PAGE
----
Downtown’s fastest-changing block continued its transformation, as site plans for market-rate apartments and an extended-stay hotel got the city’s go-ahead.
At a Wednesday night meeting, the City Plan Commission approved the plans for the five-building “Metro 301” at 301-305 George St. and 274 Crown St, as well as for the neighboring short-term rental extended-day hotel and retail development at 323 George St. and 9 and 15 High St. (Read previous stories about those projects here and here.) (Developer Bob Landino has already opened a 160-unit luxury apartment complex at the other end of the block.)
Developer Bob Smith of Metro Star Property Management is putting up a 37,750 square-foot development on .86 acres, spanning Crown to George Streets between College and High Streets. He plans to knock down a single-story retail building at 274 Crown St., a warehouse building and a rehab center on George, and then put up four buildings, including three connected “mews” buildings along a walkway on Crown. He’s doing so on property that used to house a squatters’ lair where police discovered a dismembered torso in July.
The development company will also renovate a chapel building according to state standards, after collaborating with the New Haven Preservation Trust, said architect Sam Gardner, of GWG Architects. City Plan staff asked the developers to take out plans for “uplights” highlighting some of the site’s features, but let them keep the “monument lighting” highlighting the chapel.
“There’s a fair amount of ambient light already,” he said. The “mews” or alleyway between the buildings between Crown and George will also be well lit, he said.
Electronic gates will provide entry and exit on George and Crown.
People will be able to walk through the mews on the George Street side during the day until it is locked at night. “The gate is open during the day. It will lock at around 10 p.m.,” Smith said. The Crown Street gate will be locked all day.
Commissioner Adam Marchand expressed worry about someone heading into the development during the day, staying hidden overnight and breaking into someone’s home at 3 a.m.
Smith said the neighborhood would likely change to be more active and busy with around 300 people moving in. He said he would make any necessary changes as the project went on.
A parking lot with a below-ground parking garage will provide parking spots for the entire development, with the garage accessed from 297 George St., said architect David Golebiewski, of TPA Design Group.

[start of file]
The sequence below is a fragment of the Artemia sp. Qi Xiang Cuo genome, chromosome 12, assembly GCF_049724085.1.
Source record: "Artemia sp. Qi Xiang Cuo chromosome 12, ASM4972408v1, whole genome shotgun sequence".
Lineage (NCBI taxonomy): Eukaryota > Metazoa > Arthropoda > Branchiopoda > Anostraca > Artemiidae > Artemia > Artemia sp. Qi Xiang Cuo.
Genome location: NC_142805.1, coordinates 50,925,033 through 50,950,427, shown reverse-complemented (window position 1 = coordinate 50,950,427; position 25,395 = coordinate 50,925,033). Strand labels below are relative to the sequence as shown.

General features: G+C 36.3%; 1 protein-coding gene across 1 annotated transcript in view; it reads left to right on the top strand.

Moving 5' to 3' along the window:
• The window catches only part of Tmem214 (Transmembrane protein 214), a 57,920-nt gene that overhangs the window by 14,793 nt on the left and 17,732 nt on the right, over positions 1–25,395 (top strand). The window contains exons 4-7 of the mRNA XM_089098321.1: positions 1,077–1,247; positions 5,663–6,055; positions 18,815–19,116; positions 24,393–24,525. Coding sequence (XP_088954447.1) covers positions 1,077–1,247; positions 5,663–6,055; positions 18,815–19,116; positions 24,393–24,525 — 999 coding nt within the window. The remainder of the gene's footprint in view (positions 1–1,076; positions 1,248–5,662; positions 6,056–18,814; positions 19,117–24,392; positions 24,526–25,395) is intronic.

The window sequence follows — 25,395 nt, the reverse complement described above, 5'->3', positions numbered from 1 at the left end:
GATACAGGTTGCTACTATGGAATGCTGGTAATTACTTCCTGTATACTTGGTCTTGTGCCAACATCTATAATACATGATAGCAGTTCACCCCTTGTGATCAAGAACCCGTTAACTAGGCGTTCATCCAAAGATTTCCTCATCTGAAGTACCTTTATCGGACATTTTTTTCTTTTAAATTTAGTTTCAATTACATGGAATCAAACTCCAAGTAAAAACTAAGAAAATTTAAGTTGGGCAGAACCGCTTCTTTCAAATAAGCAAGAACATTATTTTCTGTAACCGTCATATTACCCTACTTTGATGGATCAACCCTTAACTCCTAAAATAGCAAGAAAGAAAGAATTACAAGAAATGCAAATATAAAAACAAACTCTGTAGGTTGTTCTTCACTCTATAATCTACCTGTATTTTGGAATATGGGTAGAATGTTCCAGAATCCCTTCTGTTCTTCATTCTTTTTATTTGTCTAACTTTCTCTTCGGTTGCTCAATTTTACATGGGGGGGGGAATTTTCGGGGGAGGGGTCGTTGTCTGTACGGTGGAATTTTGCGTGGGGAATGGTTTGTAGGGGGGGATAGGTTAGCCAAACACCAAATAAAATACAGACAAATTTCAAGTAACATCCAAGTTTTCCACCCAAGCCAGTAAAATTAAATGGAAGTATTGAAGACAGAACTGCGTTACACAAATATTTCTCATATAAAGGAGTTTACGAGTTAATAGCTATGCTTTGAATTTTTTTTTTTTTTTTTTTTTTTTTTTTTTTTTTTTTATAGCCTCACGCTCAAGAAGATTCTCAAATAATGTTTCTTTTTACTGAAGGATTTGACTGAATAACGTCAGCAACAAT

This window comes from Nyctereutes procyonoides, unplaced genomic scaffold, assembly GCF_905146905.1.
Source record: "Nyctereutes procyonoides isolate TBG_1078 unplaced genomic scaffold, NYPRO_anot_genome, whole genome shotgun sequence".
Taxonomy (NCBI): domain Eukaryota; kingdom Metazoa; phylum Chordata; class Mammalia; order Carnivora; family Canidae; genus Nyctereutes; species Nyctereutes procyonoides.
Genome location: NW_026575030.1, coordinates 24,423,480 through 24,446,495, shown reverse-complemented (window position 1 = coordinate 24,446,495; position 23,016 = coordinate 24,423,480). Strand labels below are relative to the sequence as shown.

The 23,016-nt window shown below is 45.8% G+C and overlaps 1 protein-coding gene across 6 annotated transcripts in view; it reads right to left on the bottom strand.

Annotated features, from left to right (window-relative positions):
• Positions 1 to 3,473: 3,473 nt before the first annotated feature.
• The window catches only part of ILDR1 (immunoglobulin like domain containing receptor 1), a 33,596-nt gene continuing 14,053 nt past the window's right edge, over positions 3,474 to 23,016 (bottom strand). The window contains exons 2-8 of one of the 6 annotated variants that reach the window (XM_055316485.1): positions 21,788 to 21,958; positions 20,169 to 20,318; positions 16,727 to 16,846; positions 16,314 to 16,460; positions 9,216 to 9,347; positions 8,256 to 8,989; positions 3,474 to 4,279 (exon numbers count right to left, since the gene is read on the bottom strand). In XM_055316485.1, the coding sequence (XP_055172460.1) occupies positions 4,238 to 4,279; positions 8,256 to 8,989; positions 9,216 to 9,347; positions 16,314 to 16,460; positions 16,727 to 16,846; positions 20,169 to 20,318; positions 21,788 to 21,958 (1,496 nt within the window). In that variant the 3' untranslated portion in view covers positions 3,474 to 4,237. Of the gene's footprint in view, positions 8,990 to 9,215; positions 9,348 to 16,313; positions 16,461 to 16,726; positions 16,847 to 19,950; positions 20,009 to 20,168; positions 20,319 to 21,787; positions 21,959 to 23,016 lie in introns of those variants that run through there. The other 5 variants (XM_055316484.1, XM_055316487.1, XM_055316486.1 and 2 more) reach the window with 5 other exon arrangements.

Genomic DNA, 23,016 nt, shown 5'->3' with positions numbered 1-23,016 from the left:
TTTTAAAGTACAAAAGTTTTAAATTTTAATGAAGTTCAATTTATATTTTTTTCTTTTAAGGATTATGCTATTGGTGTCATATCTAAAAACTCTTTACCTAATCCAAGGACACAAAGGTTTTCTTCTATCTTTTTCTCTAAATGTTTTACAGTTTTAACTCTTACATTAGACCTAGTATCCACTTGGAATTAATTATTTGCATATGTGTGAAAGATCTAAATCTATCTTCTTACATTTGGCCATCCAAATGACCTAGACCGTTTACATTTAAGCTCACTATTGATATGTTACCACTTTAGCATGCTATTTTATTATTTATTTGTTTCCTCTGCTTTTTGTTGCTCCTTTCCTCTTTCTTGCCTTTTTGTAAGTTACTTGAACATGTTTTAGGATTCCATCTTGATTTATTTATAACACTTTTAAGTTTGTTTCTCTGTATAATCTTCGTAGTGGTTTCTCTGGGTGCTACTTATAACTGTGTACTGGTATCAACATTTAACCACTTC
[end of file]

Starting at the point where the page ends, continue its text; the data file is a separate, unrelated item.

Corner Goes MOD
Just down the street at 323 George St, brothers Josef and Jacob Feldman of MOD Equities are building 108 furnished studios in an extended-stay hotel they hope will feel like “home” for those without one in New Haven. The hotel, said lawyer Matt Panelli, will “complete the block” of George Street, replacing a budget car rental company.
The Feldman brothers also plan to preserve and renovate a historic home at 15 High St. for additional guest rooms.
The “concierge activity zone” will share the first floor with a coffee shop, said architect Jay Brotman. The development has about 2,000 square feet of retail space, big enough for one restaurant or two smaller tenants, he said.
“It’s a different style of housing,” he said. The developer seeks tenants who need a comfortable place to stay short-term, including students who are at Yale for only a few months and don’t want to invest in furniture. Floors two through six include different types of common spaces where tenants can leave their studios and be in the company of others.
Within each 400 square-foot studio, a tenant will have his or her own kitchen, washer/dryer unit, bed, hot water heater, and air conditioner, among other amenities, said Brotman (at right in photo).
Since it is zoned similarly to a hotel, it does not need parking, the way a residential development would. A 15-space lot on-site would provide parking either for retail or tenants. “Most tenants that come won’t be coming with cars. They would go to parking garages in the neighborhood,” Brotman said.
Panelli said the developers are considering getting a Zipcar service to run out of the parking lot, to service the tenants.
The neighboring developers have talked about how to move their structures forward in a mutually beneficial way.
At Smith’s request, Feldman agreed to move the top floor of the hotel back 10 feet in order to allow light to permeate through to his development, Feldman said. “We have a good working relationship,” he said. Eventually, he said, tenants could stay a few months in his hotel until they got settled and then lease an apartment in Smith’s development.
Does anybody have an idea as to how much is “market rate” ?? I have a feeling these millions of dollars developers don’t shop at the same “market” I do!
posted by: Bradley on December 17, 2015 11:18am
There are actually two separate markets, one for new apartments (think Landino’s project) and the other for long-term lodging (think Residence Inn). I suspect most city residents will be unable to afford either development, but the regional housing market (which is the relevant one) is much larger and richer.
posted by: AverageTaxpayer on December 17, 2015 11:50am
With reference to MOD Equities and 323 George:
Q: When is an overly-dense apartment building, with no parking,—called a hotel?
A: When it’s convenient to do so in order to circumvent zoning laws!
This development is not a hotel, and the City is in danger of setting a horrible precedent. Once these apartments are built, (hint: they have kitchens), what’s to keep the owners from abandoning their short-term concept and morphing the project into just plain apartments? Seemingly nothing, and if the City plays dumb to the ruse, expect many copycats to follow.